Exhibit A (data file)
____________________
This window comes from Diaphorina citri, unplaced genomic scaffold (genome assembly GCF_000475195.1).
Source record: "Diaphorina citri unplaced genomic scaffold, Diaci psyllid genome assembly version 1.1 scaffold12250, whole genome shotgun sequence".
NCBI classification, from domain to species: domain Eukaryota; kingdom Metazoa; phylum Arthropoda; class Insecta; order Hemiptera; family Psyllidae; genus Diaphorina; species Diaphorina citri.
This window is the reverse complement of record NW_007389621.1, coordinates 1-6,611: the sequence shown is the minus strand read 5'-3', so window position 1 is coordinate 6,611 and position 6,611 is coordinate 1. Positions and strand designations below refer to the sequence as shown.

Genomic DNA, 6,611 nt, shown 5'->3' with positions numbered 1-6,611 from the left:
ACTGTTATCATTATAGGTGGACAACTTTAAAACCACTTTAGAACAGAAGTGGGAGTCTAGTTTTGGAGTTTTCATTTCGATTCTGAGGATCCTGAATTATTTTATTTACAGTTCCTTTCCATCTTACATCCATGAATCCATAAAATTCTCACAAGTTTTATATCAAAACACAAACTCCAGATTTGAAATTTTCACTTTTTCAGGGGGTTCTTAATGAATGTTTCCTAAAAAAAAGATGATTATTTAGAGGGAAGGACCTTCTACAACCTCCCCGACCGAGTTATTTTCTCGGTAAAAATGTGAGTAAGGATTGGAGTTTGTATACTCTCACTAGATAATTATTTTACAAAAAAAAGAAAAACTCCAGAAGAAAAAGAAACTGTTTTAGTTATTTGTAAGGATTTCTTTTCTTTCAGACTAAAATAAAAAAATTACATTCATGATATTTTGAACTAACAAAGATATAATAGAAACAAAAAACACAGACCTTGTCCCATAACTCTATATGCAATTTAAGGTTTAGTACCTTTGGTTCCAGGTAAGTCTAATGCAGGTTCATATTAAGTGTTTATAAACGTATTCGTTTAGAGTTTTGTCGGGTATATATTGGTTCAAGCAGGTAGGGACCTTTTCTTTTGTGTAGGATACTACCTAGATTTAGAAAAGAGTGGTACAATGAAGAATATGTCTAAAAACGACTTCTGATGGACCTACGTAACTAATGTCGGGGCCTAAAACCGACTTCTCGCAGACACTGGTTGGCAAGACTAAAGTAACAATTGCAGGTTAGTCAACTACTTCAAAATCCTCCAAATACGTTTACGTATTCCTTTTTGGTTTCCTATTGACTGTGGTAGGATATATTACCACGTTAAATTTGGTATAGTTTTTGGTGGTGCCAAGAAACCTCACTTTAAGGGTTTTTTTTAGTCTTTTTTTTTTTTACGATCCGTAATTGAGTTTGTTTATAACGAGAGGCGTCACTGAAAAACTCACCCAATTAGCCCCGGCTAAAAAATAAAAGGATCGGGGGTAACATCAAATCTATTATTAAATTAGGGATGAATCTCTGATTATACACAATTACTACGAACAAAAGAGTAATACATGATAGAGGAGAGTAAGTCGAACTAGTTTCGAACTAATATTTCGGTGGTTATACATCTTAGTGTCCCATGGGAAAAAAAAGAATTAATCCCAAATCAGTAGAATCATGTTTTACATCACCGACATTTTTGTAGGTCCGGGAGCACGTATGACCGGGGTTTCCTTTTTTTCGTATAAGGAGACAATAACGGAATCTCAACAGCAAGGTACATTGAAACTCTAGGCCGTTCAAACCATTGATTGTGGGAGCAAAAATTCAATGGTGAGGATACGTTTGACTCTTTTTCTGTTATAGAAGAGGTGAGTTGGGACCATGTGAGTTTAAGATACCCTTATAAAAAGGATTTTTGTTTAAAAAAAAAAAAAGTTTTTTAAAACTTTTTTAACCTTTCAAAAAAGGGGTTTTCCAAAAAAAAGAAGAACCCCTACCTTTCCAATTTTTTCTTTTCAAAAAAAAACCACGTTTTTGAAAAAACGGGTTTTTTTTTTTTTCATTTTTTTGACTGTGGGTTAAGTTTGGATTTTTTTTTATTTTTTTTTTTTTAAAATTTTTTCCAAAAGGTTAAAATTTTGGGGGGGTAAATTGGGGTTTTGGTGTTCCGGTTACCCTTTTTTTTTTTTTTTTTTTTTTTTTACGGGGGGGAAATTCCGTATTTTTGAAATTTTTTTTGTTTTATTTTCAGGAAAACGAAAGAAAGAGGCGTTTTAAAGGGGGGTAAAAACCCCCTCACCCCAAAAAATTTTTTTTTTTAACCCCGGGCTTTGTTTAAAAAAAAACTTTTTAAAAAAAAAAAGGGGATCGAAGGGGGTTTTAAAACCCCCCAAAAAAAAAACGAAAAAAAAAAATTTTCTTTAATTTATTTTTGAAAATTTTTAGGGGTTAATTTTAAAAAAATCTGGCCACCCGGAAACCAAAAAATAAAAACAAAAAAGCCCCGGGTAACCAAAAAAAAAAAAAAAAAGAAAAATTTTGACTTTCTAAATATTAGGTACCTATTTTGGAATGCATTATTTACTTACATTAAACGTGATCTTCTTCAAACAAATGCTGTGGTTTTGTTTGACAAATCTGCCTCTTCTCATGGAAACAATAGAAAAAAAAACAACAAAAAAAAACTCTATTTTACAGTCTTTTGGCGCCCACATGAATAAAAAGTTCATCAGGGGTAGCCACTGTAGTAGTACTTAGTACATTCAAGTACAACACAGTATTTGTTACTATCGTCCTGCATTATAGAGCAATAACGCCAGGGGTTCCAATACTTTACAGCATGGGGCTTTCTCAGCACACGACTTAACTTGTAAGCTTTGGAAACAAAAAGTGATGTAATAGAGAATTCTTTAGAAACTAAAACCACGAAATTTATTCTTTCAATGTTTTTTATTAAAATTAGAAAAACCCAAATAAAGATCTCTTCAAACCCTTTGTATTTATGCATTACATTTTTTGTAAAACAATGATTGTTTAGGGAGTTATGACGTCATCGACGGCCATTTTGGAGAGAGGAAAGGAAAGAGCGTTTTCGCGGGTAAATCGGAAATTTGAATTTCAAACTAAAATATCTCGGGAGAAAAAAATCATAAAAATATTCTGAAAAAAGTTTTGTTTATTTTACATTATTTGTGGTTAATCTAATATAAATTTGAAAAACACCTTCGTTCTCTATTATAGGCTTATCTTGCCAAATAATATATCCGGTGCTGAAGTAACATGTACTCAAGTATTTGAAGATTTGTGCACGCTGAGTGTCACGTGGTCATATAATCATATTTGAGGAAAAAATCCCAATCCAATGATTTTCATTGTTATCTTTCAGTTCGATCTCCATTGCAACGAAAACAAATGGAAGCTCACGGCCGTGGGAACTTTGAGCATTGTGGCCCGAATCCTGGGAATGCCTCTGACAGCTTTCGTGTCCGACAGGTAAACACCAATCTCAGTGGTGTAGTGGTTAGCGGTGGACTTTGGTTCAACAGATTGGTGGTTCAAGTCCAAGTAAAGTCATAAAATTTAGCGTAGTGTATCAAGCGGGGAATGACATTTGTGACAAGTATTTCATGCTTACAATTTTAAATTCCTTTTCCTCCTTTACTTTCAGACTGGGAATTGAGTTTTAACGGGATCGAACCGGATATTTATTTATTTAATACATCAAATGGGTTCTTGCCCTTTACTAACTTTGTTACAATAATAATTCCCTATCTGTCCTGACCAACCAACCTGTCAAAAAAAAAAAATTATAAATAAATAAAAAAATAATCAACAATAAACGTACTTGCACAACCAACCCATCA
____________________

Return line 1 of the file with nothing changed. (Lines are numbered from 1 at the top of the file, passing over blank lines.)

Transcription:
This window comes from Diaphorina citri, unplaced genomic scaffold (genome assembly GCF_000475195.1).